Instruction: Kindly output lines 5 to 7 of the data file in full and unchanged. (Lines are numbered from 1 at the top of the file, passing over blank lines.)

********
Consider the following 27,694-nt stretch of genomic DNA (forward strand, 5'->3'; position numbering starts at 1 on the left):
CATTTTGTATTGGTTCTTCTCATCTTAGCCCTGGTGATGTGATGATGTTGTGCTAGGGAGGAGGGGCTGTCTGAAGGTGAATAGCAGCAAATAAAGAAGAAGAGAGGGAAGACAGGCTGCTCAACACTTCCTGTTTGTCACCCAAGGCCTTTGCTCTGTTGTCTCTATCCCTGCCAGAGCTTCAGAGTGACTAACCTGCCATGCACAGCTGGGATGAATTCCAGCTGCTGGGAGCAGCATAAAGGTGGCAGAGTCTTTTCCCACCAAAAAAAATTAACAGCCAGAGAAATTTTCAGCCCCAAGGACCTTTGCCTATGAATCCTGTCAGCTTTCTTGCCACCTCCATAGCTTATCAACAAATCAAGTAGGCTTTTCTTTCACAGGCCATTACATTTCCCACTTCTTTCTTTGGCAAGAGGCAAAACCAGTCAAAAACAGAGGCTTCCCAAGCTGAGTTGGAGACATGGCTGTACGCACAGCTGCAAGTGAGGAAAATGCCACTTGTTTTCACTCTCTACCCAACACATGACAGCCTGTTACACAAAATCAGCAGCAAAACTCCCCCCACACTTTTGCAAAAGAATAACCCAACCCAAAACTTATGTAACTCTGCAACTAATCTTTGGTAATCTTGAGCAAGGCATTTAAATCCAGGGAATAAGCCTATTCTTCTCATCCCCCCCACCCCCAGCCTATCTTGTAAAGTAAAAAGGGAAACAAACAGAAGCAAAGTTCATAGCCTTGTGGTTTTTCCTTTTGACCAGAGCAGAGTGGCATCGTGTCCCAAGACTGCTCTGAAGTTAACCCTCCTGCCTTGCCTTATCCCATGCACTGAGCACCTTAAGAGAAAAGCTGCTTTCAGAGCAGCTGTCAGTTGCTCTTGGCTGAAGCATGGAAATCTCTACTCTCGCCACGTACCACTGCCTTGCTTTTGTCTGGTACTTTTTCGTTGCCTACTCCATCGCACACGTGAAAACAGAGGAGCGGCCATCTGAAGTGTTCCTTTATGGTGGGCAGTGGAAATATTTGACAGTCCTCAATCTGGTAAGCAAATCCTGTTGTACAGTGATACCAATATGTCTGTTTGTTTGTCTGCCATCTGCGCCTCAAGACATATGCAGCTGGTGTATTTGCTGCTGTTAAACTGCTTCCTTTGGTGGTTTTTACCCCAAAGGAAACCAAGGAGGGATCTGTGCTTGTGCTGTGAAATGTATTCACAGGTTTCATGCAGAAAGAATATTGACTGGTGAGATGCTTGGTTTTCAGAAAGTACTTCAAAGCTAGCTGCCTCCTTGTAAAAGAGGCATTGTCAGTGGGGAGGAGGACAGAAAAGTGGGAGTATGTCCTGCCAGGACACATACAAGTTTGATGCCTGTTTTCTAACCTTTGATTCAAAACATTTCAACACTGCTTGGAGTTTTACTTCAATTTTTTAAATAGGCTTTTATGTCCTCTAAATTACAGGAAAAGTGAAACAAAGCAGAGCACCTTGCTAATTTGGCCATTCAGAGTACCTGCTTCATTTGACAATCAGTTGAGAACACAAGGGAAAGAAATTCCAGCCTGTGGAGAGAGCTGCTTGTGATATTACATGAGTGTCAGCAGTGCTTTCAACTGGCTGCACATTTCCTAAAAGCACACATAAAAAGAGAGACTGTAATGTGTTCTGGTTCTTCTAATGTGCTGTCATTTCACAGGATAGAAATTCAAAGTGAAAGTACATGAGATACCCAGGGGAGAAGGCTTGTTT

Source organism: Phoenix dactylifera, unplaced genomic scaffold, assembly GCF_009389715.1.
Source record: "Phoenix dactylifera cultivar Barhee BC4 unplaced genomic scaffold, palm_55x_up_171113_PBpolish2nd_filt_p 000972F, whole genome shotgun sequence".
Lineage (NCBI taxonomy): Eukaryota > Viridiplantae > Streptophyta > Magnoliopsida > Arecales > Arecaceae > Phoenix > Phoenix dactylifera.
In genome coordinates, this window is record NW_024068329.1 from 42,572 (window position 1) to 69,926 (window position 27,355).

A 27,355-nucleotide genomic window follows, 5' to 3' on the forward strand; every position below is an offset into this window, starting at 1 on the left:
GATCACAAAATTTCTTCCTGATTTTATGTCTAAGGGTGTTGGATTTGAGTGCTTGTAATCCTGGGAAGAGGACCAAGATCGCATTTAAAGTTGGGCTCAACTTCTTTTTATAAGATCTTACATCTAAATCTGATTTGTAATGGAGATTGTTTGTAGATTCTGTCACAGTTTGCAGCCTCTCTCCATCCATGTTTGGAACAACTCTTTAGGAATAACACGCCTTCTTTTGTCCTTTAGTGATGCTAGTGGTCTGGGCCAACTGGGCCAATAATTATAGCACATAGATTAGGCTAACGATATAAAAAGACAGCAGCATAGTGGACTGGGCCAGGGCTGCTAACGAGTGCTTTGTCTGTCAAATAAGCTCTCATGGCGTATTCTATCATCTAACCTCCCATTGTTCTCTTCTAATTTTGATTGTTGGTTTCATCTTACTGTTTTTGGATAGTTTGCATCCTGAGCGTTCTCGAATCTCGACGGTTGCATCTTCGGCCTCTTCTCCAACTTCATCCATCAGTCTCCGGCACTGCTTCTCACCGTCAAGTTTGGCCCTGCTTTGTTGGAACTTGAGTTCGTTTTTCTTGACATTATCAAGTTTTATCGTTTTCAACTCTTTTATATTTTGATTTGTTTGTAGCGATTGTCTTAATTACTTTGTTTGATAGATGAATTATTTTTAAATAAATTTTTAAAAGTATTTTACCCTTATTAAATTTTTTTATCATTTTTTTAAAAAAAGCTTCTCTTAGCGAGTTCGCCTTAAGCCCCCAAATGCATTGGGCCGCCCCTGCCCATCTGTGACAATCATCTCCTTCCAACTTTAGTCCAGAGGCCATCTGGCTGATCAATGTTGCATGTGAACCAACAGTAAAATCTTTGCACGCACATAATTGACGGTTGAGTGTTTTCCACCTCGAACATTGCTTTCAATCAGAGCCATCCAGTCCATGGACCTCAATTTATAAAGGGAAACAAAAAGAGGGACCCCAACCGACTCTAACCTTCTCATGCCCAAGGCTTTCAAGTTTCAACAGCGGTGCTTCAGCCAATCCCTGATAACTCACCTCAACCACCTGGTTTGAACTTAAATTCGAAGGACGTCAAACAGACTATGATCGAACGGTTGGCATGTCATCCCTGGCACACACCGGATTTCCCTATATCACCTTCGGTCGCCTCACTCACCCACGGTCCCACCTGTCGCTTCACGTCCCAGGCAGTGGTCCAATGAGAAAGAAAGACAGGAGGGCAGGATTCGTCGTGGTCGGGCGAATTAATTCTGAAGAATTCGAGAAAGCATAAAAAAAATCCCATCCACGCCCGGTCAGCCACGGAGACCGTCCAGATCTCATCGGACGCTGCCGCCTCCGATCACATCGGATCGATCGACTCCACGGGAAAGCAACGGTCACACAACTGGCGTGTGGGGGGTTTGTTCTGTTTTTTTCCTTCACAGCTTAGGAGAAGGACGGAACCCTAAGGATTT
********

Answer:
Lineage (NCBI taxonomy): Eukaryota > Viridiplantae > Streptophyta > Magnoliopsida > Arecales > Arecaceae > Phoenix > Phoenix dactylifera.
In genome coordinates, this window is record NW_024068329.1 from 42,572 (window position 1) to 69,926 (window position 27,355).

A 27,355-nucleotide genomic window follows, 5' to 3' on the forward strand; every position below is an offset into this window, starting at 1 on the left: